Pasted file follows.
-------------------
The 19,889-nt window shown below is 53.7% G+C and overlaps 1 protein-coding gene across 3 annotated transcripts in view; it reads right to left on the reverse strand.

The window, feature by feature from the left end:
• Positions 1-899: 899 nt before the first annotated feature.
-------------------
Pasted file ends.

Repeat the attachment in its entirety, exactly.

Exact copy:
The 19,889-nt window shown below is 53.7% G+C and overlaps 1 protein-coding gene across 3 annotated transcripts in view; it reads right to left on the reverse strand.

The window, feature by feature from the left end:
• Positions 1-899: 899 nt before the first annotated feature.